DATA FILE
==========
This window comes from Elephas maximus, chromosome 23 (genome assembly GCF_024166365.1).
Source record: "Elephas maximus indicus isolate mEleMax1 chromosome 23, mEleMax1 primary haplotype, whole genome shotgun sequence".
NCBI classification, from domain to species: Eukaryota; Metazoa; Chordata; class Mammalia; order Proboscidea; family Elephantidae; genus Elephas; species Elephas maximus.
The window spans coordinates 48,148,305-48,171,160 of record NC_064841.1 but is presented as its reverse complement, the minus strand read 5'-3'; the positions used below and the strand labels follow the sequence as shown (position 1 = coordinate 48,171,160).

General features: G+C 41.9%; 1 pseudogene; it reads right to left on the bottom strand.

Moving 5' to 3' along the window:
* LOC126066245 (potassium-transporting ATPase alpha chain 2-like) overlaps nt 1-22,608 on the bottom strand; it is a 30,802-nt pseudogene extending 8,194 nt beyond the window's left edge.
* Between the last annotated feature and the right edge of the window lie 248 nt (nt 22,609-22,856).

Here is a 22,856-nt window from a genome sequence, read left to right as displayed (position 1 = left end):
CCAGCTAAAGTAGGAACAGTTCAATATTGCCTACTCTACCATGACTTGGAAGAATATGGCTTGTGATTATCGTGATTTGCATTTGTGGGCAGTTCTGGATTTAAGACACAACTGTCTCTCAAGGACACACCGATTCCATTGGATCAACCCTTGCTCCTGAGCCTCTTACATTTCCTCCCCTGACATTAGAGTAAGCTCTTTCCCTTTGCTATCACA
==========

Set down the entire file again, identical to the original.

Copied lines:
This window comes from Elephas maximus, chromosome 23 (genome assembly GCF_024166365.1).
Source record: "Elephas maximus indicus isolate mEleMax1 chromosome 23, mEleMax1 primary haplotype, whole genome shotgun sequence".
NCBI classification, from domain to species: Eukaryota; Metazoa; Chordata; class Mammalia; order Proboscidea; family Elephantidae; genus Elephas; species Elephas maximus.
The window spans coordinates 48,148,305-48,171,160 of record NC_064841.1 but is presented as its reverse complement, the minus strand read 5'-3'; the positions used below and the strand labels follow the sequence as shown (position 1 = coordinate 48,171,160).

General features: G+C 41.9%; 1 pseudogene; it reads right to left on the bottom strand.

Moving 5' to 3' along the window:
* LOC126066245 (potassium-transporting ATPase alpha chain 2-like) overlaps nt 1-22,608 on the bottom strand; it is a 30,802-nt pseudogene extending 8,194 nt beyond the window's left edge.
* Between the last annotated feature and the right edge of the window lie 248 nt (nt 22,609-22,856).

Here is a 22,856-nt window from a genome sequence, read left to right as displayed (position 1 = left end):
CCAGCTAAAGTAGGAACAGTTCAATATTGCCTACTCTACCATGACTTGGAAGAATATGGCTTGTGATTATCGTGATTTGCATTTGTGGGCAGTTCTGGATTTAAGACACAACTGTCTCTCAAGGACACACCGATTCCATTGGATCAACCCTTGCTCCTGAGCCTCTTACATTTCCTCCCCTGACATTAGAGTAAGCTCTTTCCCTTTGCTATCACA